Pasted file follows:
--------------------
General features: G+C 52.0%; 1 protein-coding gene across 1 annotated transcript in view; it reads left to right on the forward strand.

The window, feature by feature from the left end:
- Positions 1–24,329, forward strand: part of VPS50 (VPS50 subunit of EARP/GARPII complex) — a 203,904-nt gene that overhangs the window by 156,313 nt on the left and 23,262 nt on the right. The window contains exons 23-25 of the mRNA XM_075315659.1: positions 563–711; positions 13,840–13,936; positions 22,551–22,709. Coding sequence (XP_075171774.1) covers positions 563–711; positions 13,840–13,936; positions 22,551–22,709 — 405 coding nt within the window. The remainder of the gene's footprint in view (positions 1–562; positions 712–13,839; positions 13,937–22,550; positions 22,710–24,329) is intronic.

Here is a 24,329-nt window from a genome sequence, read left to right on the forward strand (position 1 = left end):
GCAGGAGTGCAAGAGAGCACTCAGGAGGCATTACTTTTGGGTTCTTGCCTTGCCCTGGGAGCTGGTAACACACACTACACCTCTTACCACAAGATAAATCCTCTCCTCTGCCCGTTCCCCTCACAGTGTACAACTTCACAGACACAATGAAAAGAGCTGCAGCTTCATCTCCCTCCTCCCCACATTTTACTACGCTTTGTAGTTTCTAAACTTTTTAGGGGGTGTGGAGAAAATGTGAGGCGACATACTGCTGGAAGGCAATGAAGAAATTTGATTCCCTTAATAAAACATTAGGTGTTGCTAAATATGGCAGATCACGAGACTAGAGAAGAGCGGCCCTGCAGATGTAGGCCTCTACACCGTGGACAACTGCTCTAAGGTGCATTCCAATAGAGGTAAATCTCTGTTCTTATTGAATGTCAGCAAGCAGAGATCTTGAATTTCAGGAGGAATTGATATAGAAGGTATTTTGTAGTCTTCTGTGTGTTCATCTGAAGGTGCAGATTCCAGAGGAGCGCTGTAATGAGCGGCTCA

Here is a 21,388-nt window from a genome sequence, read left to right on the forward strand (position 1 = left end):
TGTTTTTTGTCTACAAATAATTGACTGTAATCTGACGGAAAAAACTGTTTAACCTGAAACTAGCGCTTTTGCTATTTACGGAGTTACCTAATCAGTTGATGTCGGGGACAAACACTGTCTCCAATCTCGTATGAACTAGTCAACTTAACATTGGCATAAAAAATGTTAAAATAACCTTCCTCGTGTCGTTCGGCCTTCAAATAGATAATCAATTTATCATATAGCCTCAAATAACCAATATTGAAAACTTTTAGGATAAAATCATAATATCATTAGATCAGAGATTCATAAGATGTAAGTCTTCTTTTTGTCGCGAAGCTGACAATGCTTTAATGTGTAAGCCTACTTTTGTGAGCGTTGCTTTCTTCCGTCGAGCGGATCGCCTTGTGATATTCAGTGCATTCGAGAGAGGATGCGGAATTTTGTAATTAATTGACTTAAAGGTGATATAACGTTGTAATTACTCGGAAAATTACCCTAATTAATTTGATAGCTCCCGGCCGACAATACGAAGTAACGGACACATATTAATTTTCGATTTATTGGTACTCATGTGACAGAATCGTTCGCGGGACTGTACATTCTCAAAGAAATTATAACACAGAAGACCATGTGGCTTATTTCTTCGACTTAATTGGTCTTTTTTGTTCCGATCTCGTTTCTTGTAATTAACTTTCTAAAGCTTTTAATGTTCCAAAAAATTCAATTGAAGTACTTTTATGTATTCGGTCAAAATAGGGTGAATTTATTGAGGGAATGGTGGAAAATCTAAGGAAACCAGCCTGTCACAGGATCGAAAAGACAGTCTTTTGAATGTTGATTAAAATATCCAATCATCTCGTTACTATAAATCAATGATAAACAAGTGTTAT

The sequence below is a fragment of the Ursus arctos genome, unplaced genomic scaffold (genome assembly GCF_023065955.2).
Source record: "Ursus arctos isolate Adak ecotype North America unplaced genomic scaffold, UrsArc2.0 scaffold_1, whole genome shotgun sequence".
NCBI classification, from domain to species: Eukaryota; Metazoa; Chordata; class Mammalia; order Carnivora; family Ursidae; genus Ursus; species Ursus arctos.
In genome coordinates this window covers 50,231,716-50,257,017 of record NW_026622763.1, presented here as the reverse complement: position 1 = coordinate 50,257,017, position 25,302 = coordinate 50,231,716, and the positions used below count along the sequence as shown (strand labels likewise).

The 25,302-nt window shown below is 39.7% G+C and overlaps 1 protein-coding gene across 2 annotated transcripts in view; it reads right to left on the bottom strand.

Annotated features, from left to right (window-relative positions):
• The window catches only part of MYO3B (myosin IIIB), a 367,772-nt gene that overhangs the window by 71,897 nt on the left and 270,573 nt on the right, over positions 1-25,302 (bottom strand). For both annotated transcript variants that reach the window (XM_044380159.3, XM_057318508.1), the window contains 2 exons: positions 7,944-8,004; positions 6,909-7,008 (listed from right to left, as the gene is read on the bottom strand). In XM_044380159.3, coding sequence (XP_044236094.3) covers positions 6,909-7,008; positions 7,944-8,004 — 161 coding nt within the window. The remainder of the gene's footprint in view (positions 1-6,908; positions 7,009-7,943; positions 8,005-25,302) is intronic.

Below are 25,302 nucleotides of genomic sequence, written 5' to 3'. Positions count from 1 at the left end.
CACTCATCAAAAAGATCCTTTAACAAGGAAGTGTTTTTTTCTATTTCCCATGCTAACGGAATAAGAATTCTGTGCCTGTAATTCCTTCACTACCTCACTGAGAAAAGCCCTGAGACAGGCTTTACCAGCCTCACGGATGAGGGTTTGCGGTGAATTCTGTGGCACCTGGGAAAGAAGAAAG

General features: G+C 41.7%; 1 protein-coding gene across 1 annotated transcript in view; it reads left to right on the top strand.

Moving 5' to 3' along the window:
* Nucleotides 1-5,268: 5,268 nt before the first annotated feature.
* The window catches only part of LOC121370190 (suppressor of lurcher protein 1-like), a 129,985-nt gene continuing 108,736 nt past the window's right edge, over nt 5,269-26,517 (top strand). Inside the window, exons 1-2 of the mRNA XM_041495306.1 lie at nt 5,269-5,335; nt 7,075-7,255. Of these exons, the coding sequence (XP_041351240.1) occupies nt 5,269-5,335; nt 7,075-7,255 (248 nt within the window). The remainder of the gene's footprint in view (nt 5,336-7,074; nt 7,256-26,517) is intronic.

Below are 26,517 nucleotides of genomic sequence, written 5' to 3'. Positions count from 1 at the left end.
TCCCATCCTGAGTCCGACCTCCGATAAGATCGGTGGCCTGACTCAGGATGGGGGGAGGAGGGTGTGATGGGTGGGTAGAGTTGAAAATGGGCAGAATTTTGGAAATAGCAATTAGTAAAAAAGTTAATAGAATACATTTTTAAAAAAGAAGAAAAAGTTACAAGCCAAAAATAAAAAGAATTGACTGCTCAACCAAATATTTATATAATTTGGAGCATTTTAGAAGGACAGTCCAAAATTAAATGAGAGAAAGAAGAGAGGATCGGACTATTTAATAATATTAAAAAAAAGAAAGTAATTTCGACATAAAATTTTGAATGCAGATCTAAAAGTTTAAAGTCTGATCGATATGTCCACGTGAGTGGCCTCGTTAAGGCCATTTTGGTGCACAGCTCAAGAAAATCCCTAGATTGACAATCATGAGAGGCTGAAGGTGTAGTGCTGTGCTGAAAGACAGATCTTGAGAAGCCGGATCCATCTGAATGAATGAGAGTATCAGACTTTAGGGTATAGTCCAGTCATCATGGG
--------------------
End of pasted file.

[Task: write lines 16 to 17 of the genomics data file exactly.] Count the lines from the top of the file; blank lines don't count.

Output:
CACTCATCAAAAAGATCCTTTAACAAGGAAGTGTTTTTTTCTATTTCCCATGCTAACGGAATAAGAATTCTGTGCCTGTAATTCCTTCACTACCTCACTGAGAAAAGCCCTGAGACAGGCTTTACCAGCCTCACGGATGAGGGTTTGCGGTGAATTCTGTGGCACCTGGGAAAGAAGAAAG

General features: G+C 41.7%; 1 protein-coding gene across 1 annotated transcript in view; it reads left to right on the top strand.